Border Security

Security of New Passports and Visas Enhanced, but More Needs to Be Done to Prevent Their Fraudulent Use Gao ID: GAO-07-1006 July 31, 2007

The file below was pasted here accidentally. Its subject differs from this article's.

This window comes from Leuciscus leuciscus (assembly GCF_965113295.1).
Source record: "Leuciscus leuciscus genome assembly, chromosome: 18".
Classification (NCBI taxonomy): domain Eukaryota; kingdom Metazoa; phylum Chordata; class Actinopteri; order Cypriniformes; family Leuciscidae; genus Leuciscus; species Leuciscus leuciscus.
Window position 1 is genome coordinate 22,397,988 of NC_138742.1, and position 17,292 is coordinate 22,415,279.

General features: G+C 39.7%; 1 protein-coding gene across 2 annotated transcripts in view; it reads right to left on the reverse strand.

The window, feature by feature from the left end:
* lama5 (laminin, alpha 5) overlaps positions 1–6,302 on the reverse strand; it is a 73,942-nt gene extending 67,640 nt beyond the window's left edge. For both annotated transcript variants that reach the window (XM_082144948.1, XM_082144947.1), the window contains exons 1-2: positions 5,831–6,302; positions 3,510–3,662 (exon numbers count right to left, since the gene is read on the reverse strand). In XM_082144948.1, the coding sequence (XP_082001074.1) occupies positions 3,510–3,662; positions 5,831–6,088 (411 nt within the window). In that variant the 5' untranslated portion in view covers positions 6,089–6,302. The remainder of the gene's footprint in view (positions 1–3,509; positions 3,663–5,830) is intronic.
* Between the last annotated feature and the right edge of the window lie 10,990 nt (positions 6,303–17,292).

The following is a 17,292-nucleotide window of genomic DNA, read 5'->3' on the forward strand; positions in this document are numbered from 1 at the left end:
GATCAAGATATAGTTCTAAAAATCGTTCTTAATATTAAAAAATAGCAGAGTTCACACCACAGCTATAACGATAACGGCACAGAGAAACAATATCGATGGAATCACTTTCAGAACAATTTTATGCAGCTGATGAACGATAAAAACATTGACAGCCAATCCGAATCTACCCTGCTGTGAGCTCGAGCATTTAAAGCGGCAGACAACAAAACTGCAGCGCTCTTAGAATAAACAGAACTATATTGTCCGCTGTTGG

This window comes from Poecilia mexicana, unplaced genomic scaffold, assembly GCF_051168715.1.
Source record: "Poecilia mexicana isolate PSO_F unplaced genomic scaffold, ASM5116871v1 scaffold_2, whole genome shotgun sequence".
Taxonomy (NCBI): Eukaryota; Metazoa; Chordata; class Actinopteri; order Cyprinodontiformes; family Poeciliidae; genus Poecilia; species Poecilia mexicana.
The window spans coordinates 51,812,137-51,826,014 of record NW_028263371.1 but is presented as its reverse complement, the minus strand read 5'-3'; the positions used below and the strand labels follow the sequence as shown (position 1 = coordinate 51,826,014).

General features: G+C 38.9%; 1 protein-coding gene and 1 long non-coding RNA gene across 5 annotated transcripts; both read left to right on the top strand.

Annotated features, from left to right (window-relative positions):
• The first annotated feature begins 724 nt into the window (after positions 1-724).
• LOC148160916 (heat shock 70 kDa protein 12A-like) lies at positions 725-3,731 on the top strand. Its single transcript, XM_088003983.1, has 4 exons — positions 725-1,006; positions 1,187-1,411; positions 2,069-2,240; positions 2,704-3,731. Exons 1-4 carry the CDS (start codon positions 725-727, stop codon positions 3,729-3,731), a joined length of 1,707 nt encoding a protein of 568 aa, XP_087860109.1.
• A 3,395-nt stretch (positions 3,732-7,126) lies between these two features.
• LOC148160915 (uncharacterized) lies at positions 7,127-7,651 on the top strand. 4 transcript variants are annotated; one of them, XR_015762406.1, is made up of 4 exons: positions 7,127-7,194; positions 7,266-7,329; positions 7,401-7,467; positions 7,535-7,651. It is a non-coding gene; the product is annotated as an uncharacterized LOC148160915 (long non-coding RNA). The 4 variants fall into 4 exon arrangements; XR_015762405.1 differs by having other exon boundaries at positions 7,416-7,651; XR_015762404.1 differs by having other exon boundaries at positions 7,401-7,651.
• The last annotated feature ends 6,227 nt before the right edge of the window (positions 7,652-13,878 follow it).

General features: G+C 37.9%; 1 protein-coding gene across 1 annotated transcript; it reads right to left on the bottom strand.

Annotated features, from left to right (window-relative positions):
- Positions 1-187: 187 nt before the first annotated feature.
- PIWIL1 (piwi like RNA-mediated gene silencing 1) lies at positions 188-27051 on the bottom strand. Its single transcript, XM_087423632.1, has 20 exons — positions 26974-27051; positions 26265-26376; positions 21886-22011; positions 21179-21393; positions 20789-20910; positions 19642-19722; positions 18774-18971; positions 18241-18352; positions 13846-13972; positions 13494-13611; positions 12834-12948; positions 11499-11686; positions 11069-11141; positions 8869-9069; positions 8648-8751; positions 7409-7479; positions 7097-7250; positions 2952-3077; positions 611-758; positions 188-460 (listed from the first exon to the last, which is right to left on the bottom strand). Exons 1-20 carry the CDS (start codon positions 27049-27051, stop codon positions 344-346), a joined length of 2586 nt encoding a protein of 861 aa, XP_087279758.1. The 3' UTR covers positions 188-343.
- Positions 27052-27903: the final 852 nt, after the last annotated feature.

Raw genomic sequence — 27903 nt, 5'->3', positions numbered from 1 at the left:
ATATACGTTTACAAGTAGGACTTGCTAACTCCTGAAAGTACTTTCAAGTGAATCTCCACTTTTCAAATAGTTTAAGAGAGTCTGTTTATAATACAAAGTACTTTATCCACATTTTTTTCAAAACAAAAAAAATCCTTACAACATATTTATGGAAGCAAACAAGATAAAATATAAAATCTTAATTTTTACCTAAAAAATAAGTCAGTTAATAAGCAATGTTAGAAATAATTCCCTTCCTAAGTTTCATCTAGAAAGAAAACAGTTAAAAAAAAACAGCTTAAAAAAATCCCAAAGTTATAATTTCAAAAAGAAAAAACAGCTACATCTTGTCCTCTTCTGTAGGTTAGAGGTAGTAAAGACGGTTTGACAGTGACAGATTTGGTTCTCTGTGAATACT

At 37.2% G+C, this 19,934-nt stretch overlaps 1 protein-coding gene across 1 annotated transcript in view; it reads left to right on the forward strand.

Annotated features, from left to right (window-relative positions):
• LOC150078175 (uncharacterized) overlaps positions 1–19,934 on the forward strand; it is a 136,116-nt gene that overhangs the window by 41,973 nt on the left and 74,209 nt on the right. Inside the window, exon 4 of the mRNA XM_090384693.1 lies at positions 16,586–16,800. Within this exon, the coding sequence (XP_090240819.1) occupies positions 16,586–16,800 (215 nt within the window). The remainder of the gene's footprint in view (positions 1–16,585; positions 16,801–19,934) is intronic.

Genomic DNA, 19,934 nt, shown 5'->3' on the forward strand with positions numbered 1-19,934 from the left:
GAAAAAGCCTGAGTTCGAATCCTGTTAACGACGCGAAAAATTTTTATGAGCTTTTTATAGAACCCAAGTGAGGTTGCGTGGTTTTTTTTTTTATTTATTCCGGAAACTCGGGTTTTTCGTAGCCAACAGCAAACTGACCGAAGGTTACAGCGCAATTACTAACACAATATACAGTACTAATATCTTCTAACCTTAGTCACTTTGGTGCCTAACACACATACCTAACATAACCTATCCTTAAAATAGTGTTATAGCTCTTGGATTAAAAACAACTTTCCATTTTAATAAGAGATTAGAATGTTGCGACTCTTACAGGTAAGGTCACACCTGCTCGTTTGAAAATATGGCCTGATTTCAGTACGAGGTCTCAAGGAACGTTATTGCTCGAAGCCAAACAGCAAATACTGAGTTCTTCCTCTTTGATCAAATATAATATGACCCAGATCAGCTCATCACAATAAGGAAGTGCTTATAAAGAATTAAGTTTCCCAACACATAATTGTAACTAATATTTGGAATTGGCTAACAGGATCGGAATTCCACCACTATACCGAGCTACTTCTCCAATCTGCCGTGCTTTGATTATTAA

Travel documents are often used fraudulently in attempts to enter the United States. The integrity of U.S. passports and visas depends on the combination of well-designed security features and solid issuance and inspection processes. GAO was asked to examine (1) the features of U.S. passports and visas and how information on the features is shared; (2) the integrity of the issuance process for these documents; and (3) how these documents are inspected at U.S. ports of entry. We reviewed documents such as studies, alerts, and training materials. We met with officials from the Departments of State, Homeland Security, and Commerce's National Institute of Standards and Technology, and U.S. Government Printing Office, and with officials at seven passport offices, nine U.S. ports of entry, two U.S. consulates in Mexico, and two Border Crossing Card production facilities.